The political and cultural landscape of the Middle East, post-Baath, will be pockmarked by blighted zones that might otherwise have been a prosperous Iraq and Syria, if only the Baathist doctrine had not destroyed those countries. A cloud of intellectual bafflement and paranoia will hover overhead, consisting of the confused thoughts of everyone across the region who, in the past, talked themselves into supposing that Baathism was a good idea. And more than visible will be the triumphant zeal of Baathism’s principal rivals in the matter of grandiose revolutionary ideology—the champions of the single Middle Eastern millenarian doctrine still standing, once the Assad regime has finally gone. These will be the Islamists.
How long till we get out of the millenerarian mindset?  A little humility can go a long way to making the world a much better place.  It's people with a direct line to the truth who too often turn into monsters.

Baathism: An Obituary / The End Of An Ideology | The New Republic

15 September, 2012

Criminal or incompetent?

George W. Bush
Cover of George W. Bush
Eleven years after 9/11, it seems the real core of the argument about the truth of 9/11, one that all so often descends into technical minutia and mutual name-calling, really boils down to competing images of the roles and capabilities of government.  Paul Craig Roberts, an intelligent critic of the conventional 9/11 story, does a good job of highlighting the differences.  As he describes it the options are that elements of the government, or elements of several governments, are either VERY competent at managing and hiding a false-flag operation, or those elements are VERY incompetent to the point of multiple simultaneous failures.
In order to understand the improbability of the government’s explanation of 9/11, it is not necessary to know anything about what force or forces brought down the three World Trade Center buildings, what hit the Pentagon or caused the explosion, the flying skills or lack thereof of the alleged hijackers, whether the airliner crashed in Pennsylvania or was shot down, whether cell phone calls made at the altitudes could be received, or any other debated aspect of the controversy.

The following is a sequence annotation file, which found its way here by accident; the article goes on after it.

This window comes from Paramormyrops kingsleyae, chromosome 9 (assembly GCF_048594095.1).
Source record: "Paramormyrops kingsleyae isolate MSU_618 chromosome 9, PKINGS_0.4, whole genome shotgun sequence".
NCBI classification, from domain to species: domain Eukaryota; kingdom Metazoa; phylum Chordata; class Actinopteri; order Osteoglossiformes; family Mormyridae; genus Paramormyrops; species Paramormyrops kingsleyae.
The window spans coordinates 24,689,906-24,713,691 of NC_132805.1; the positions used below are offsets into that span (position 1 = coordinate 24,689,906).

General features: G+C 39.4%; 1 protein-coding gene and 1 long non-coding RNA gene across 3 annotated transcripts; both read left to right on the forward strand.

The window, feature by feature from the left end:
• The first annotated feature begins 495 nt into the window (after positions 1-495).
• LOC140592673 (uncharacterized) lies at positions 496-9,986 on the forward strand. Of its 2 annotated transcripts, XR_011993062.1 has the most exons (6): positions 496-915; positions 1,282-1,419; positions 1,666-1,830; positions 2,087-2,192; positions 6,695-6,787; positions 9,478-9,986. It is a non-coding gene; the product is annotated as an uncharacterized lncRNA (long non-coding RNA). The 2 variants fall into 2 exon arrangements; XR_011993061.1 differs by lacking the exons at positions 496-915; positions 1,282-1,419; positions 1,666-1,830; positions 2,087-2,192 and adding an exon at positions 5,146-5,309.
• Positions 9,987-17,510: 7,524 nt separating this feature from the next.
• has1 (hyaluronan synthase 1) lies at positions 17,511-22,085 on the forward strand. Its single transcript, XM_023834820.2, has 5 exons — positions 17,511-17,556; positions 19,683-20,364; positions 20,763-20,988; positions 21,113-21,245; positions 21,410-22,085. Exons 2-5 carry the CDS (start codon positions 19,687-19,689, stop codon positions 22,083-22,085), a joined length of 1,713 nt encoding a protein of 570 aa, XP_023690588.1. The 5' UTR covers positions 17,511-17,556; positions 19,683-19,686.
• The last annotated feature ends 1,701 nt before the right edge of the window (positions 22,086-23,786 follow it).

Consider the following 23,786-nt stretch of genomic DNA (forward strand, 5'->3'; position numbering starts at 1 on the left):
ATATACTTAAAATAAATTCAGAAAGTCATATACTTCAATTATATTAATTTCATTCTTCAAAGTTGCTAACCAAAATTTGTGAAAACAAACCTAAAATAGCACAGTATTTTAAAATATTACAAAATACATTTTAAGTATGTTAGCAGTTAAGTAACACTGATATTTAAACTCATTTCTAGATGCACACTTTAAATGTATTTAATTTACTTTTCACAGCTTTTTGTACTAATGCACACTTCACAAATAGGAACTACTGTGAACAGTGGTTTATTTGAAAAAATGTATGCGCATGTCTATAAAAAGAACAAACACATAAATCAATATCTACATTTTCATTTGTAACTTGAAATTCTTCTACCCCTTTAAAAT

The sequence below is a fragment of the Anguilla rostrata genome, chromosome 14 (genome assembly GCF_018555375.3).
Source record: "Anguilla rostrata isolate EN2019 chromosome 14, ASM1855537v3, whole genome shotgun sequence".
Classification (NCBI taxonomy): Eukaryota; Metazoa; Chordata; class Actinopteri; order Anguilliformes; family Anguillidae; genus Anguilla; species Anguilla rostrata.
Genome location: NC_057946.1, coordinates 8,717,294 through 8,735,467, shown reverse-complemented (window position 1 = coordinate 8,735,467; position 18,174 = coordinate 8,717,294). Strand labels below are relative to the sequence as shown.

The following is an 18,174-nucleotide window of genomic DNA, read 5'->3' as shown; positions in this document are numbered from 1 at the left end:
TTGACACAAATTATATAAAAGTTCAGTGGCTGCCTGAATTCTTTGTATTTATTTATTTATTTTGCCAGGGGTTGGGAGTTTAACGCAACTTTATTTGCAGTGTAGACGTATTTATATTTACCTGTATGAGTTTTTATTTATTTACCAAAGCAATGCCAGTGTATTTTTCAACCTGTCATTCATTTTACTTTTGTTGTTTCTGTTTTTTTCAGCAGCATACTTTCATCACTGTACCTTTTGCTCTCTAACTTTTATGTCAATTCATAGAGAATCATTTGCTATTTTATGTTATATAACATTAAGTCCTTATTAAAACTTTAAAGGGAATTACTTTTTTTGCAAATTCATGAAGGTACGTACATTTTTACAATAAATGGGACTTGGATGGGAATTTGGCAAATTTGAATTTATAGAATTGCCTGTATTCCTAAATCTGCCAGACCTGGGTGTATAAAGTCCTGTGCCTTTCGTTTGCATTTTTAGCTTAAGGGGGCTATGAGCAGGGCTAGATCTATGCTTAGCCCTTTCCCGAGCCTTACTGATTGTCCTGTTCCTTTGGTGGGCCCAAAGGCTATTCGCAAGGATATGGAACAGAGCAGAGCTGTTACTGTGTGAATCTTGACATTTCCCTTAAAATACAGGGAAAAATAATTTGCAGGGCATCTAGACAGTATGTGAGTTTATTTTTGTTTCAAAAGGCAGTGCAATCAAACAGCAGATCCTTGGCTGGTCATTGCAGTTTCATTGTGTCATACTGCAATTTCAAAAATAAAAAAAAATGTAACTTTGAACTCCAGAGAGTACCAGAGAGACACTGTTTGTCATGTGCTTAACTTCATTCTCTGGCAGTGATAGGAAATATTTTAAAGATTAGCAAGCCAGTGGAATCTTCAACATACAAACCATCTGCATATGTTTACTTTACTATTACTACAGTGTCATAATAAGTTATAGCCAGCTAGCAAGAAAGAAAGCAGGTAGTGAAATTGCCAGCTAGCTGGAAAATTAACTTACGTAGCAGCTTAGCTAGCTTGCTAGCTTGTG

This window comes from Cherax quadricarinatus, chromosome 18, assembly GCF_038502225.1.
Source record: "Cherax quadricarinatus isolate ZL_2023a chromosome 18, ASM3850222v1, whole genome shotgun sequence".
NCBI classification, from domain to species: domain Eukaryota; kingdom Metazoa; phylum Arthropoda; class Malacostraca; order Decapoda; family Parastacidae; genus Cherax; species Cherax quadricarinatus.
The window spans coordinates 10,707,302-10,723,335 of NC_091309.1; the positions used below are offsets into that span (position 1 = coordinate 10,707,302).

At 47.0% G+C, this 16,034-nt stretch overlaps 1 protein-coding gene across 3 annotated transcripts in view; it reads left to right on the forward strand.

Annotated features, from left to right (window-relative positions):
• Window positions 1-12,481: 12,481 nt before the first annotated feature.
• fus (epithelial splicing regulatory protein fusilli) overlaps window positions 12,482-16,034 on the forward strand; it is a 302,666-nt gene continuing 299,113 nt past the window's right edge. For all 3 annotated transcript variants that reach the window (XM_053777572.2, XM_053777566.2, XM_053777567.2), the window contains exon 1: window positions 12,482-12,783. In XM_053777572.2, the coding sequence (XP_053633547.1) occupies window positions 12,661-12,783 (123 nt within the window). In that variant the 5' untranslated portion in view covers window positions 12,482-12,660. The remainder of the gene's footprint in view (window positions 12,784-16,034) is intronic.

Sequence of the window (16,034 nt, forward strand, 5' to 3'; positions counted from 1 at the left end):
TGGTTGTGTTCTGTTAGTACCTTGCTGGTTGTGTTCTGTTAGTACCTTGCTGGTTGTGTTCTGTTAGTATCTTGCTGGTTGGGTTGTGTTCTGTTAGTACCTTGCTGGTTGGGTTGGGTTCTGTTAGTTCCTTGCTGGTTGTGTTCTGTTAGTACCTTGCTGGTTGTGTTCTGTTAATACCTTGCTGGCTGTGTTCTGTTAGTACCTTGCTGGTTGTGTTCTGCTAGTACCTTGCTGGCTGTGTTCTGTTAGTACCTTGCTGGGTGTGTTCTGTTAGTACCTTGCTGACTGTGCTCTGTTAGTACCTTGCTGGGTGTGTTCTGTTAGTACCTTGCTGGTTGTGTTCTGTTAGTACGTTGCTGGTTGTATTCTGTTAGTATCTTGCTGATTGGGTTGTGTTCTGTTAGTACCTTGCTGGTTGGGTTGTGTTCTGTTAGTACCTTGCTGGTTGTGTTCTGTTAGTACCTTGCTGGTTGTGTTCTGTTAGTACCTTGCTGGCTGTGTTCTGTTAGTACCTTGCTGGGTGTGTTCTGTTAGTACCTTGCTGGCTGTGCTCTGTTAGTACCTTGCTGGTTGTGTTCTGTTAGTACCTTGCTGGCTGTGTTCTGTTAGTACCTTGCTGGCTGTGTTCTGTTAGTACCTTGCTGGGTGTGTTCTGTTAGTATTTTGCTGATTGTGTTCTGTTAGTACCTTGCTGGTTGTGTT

You only have to know two things. 
One is that according to the official story, a handful of Arabs, mainly Saudi Arabians, operating independently of any government and competent intelligence service, men without James Bond and V for Vendetta capabilities, outwitted not only the CIA, FBI, and National Security Agency, but all 16 US intelligence agencies, along with all security agencies of America’s NATO allies and Israel’s Mossad. Not only did the entire intelligence forces of the Western world fail, but on the morning of the attack the entire apparatus of the National Security State simultaneously failed. Airport security failed four times in one hour. NORAD failed. Air Traffic Control failed. The US Air Force failed. The National Security Council failed. Dick Cheney failed. Absolutely nothing worked. The world’s only superpower was helpless at the humiliating mercy of a few undistinguished Arabs.
I'll ignore the implicit racism in describing the hijackers as "a few undistinguished Arabs."  His main point is he finds it easier to believe in superior villains than in spectacular fools.  I disagree.  This is not to say that I disagree with the idea that conspiracies operate in the world.  Of course they do.  What I find hard to accept is they are that good at it.  My personal experience with government at all levels is that, along with other organizations, it often magnifies the failures of the people in it.  People in power don't believe what they don't want to believe.  Bureaucracies fail to perceive things that fall outside of their areas of expertise.  Those who do put the clues together will find themselves marginalized and ignored, or even punished.  And what happens next?